Elijah Boardman, A Vintage Vignette
A Vintage Vignette by John P. Rankin
December 24, 2007
Per the 1830 census, Elijah H. Boardman was born sometime between 1780 and 1790. In that census here his household included one male 0-5 years old, one female 0-5 years old, and a female 30-40. He was listed as the owner of 35 slaves. The 1840 census had only 5 slaves and no young males in the household. By 1850 he was not found in census records. From 1818 he owned land called the Boardman Mills Plantation, extending from the location of the Redstone Arsenal airfield westward almost to Anderson Road, east of Zierdt Road at Lady Ann Lake. Boardman’s neighbors included John Boardman, Nathaniel Terry, James Manning, Eldred Rawlins, Isaac Inman, Charles Betts, and John Looney. Boardman’s land was subsequently owned by Richard Holding and Richard Lipscomb. There are three cemeteries known to be on that land – the Lipscomb Cemetery and two unnamed cemeteries with no tombstones. The land was later owned by Madison’s Hertzler family. Dr. John Hertzler had a house in town and another on the farm.
Boardman had connections to Connecticut, where a number of families of that surname were found. In fact, a senior Elijah Boardman was Connecticut’s Senator in 1821 to 1823 -- the year of his death while in office. He was of the same political party as Huntsville’s John Williams Walker, who served in the Senate at the same time. Boardman mortgaged part of his land in the area in 1835 to John Pershouse of Manchester, England. Pershouse became a naturalized American citizen by 1841 when he died. The executor of his estate filed suit in Madison County court over payment of the mortgage, and Boardman’s land was sold in 1843 to settle the debt. The purchaser at the court sale was Seth Terry of Hartford, Connecticut. Terry was at the time Commissioner of the American Asylum of Hartford. He had been the agent involved in a mortgage that Boardman took on the same parcel after it had been mortgaged to Pershouse.
One potential clue to the arrangement is that 1850 Connecticut census records show 20-year-old Elijah G. Boardman as a “student” born in Ohio. It is known that the American Asylum was begun with an 1815 meeting in Hartford of 10 prominent men of Connecticut. Among these men were Nathaniel Terry (member of the U. S. Constitutional Convention) and Thomas Gallaudet, for whom Gallaudet University for the blind was named in Washington DC. The American Asylum was the first in America specifically chartered to educate the “deaf and dumb” (mute). It was supported in the 1800s by land acquisitions and donations to cover tuition for its students. It may well be that Madison County’s Boardman family included a deaf mute that was educated in Hartford by mortgaging part of the Boardman Mills Plantation.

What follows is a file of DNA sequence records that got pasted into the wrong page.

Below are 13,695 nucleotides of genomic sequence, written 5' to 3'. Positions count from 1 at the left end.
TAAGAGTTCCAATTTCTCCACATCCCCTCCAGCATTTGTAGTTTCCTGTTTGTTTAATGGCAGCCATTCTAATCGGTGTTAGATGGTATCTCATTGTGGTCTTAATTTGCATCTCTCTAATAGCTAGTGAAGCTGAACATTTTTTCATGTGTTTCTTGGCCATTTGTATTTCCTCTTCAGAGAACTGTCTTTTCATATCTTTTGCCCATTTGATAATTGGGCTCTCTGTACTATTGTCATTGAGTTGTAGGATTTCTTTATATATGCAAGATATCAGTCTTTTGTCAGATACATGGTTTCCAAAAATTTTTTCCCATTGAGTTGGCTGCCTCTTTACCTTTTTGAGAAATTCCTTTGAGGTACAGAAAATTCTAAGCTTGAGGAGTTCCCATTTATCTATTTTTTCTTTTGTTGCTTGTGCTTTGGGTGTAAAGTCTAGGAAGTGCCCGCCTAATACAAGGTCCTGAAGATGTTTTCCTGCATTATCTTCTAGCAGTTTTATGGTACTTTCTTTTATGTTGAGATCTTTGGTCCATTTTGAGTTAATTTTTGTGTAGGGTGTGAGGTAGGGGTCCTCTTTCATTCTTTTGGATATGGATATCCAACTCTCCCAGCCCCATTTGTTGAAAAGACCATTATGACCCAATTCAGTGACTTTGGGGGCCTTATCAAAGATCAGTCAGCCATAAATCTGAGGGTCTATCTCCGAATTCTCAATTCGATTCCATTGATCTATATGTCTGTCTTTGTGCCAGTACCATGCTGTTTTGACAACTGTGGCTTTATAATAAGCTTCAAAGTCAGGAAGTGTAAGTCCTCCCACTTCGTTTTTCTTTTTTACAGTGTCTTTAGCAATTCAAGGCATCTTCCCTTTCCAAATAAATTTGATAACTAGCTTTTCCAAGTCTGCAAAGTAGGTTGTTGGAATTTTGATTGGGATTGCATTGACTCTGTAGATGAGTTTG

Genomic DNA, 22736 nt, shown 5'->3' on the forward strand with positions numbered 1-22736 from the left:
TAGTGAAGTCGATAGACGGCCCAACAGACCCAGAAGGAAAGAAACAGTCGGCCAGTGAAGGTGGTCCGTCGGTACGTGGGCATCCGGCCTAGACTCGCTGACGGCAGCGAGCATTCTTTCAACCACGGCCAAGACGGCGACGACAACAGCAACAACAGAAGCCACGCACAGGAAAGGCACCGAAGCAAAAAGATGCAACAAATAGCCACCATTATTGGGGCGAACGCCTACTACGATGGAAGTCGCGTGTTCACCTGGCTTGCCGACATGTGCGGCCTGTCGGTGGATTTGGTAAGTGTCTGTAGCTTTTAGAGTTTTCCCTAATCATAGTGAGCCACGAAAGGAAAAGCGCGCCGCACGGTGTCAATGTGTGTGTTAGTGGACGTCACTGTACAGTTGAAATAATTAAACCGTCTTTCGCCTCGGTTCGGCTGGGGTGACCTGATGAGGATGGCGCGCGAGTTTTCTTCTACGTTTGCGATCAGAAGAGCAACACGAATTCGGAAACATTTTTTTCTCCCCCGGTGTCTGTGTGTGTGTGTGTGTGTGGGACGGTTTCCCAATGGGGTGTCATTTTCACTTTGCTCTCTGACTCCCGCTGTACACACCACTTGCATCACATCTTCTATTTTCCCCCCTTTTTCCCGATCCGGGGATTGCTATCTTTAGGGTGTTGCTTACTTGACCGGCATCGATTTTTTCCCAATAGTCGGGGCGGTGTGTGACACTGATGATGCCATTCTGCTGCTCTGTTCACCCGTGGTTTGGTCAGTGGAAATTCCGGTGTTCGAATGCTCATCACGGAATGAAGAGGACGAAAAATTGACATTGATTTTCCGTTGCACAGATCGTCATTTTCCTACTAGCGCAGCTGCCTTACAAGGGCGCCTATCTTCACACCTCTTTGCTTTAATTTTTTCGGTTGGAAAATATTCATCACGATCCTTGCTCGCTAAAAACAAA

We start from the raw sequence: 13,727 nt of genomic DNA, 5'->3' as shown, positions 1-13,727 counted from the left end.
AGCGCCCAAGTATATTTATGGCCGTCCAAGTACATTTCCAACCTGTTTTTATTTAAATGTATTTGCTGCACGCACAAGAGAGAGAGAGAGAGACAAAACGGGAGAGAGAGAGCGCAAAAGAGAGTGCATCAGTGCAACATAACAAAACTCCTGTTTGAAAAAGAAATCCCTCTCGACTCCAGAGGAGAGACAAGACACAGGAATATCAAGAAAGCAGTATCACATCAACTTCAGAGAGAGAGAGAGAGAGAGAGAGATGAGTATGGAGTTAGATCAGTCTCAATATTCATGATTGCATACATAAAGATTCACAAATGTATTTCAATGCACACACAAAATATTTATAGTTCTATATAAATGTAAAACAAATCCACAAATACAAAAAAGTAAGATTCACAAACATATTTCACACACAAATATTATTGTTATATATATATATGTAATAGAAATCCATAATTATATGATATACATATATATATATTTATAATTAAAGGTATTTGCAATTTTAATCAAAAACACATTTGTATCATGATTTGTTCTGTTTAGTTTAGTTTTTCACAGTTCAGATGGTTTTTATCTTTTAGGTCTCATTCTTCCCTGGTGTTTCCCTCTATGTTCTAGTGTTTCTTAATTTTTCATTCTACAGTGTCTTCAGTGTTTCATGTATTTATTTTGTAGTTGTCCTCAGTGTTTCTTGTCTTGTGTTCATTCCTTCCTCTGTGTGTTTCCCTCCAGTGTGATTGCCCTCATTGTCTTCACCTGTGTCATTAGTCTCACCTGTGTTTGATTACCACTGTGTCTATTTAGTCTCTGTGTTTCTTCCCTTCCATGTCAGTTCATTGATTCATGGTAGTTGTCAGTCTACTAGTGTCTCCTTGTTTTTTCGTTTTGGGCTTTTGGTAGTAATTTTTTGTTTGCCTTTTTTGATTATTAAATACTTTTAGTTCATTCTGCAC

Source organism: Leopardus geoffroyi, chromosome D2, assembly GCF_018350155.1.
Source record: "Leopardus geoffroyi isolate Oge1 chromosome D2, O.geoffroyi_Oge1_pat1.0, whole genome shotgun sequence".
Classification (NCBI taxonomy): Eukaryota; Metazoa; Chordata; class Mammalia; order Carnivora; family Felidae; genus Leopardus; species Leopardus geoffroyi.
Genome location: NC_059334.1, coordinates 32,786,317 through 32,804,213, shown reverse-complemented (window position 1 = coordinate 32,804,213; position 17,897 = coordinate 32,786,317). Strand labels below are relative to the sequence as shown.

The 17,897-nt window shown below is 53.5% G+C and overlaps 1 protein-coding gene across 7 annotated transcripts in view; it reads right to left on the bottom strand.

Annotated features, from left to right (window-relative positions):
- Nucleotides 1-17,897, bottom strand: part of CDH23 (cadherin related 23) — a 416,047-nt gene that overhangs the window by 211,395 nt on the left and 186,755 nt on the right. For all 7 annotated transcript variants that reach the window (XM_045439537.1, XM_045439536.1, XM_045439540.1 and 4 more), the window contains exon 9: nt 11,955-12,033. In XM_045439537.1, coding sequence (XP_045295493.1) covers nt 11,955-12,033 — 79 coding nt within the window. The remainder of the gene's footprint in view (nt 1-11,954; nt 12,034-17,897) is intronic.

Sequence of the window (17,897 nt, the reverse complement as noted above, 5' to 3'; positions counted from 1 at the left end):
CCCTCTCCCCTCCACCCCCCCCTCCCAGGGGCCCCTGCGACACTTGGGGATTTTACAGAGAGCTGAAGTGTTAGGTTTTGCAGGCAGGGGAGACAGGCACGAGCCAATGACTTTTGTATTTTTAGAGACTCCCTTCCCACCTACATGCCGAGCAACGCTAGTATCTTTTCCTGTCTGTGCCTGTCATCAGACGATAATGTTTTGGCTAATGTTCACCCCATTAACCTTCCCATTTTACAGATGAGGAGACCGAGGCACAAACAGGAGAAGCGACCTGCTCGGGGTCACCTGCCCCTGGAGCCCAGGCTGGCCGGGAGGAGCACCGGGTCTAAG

The Nathaniel Terry connection is intriguing, as an 1818 – 1830 neighbor of Boardman in Madison County had that name. In fact, the local Nathaniel Terry moved to Limestone County and became President of the Alabama Senate, 1841-5, as well as being a candidate for governor of the state. However, the local Nathaniel is more closely connected to the several Nathaniel Terry’s of Virginia history in the 1724-1780 period. What is known is that the local Terry family was directly connected to the Darwin, Humphrey, Sneed, Douglass, and Strong families of Madison history. Where the Terry lines of Virginia and Connecticut connect is not yet known to this writer, but Elijah Boardman can be shown to have been involved with both.